Students at a unique charter school serving low-income families in Kansas City, Missouri, have achieved substantially higher academic growth after three years compared to other public school students in the city, a new Mathematica Policy Research study finds. The positive impact of the Ewing Marion Kauffman School on its students compares favorably to the average impacts reported in other charter school studies from around the country.
As described in a new report and issue brief, Mathematica Policy Research’s analysis of data from the Kauffman School’s first three years of operation showed sustained academic growth in math and reading, as measured by the state’s standardized tests. When compared to the growth achieved by other Kansas City public schools, three years after enrolling in the Kauffman School, students achieved approximately 1.35 additional years of learning growth in math and 1.29 years of additional learning growth in reading.
“The Kauffman School is having a substantial positive impact on student achievement,” said Mathematica researcher Matthew Johnson, who is leading the student outcomes evaluation as part of an ongoing five-year study of the Kauffman School. “The average student at the Kauffman School entered substantially below the state average in terms of math and reading scores, and performed above the state average after three years at the school.”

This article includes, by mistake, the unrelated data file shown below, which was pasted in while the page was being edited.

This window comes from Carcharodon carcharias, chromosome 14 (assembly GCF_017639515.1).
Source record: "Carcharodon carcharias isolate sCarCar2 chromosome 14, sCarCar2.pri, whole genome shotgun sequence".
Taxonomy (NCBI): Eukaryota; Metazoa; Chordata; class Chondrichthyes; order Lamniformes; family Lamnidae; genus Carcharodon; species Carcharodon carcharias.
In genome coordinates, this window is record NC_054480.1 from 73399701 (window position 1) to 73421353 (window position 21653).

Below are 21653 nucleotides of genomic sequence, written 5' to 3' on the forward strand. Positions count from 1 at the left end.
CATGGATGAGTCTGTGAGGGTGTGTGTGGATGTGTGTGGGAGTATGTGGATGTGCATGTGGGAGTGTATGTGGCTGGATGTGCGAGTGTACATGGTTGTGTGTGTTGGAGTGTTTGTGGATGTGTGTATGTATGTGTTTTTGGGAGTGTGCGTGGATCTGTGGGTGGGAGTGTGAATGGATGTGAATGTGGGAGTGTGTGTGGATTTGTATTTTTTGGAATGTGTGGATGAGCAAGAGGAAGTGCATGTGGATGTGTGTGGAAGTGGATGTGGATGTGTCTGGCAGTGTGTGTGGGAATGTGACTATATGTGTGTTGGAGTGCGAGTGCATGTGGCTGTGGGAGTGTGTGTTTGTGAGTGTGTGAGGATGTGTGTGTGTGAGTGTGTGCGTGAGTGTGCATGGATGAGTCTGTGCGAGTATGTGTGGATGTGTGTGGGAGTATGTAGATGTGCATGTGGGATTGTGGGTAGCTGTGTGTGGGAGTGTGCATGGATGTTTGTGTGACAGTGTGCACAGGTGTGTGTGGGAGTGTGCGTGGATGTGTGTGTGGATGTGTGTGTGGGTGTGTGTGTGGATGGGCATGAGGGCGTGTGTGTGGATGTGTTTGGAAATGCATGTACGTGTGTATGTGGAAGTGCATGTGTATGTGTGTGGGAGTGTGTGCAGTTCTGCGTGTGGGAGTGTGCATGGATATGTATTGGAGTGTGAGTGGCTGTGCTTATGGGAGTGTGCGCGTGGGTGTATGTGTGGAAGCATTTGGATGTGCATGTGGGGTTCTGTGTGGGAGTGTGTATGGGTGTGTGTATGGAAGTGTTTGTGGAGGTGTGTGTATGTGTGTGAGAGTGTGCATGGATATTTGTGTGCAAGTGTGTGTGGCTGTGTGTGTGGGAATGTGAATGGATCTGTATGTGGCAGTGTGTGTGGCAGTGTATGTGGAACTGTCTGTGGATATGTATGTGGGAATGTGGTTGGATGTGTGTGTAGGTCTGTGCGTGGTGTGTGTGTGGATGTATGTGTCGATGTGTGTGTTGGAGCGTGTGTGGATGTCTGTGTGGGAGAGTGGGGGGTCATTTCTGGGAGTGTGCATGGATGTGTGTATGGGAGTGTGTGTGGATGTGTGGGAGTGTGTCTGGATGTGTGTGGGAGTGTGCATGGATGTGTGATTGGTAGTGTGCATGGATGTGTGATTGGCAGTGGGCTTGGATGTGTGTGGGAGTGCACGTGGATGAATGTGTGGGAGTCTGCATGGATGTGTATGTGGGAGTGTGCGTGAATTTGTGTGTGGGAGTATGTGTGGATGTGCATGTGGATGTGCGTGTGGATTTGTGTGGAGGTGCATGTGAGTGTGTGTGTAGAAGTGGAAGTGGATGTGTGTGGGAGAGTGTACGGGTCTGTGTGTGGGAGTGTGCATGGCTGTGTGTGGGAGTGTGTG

Background on the School
The Ewing Marion Kauffman Foundation opened the school in fall 2011 to serve low-income families in its home city, promoting an approach to education that includes high attendance and behavioral expectations, ambitious academic goals, an extended school day and year, extensive professional development for all staff, and increased mathematics and reading instructional time. The school began with a fifth-grade class and is adding a new class each year until it becomes a fully enrolled middle school and high school (grades 5 through 12).
Noting that the Kauffman Foundation is the first grant-making foundation to directly start a charter school in the U.S., Claudia Gentile, director of the Kauffman School evaluation, said that Mathematica’s study will provide insights for any organization considering starting a charter school, as well as administrators of current charter and general public schools.
“Although other charter schools have utilized some of the same approaches in various combinations, the Kauffman School’s particular complement of hallmarks is unique,” Gentile said. “At the end of our five-year study, we will be able to answer questions about what it takes to support students who begin middle school three or four years below grade level so that they have the skills and habits to succeed in high school and college.”
Mathematica is currently completing the fifth year of the Kauffman School study, which is funded by the Kauffman Foundation. Mathematica researchers use academic performance data provided by the Kauffman School and the Missouri Department of Elementary and Secondary Education to analyze the impact of the Kauffman School on student achievement. To learn more about what works at the Kauffman School and about ongoing challenges, the study includes analyses of behavioral impacts; surveys of students, teachers and parents; observations of classroom instruction; focus groups with students and teachers; as well as interviews with school staff, Kauffman Foundation staff, and parents.
In addition to the third-year impact report and issue brief, Mathematica researchers published a paper on insights from the Kauffman School study, to be delivered March 17 at the annual conference of the Association for Education Finance and Policy.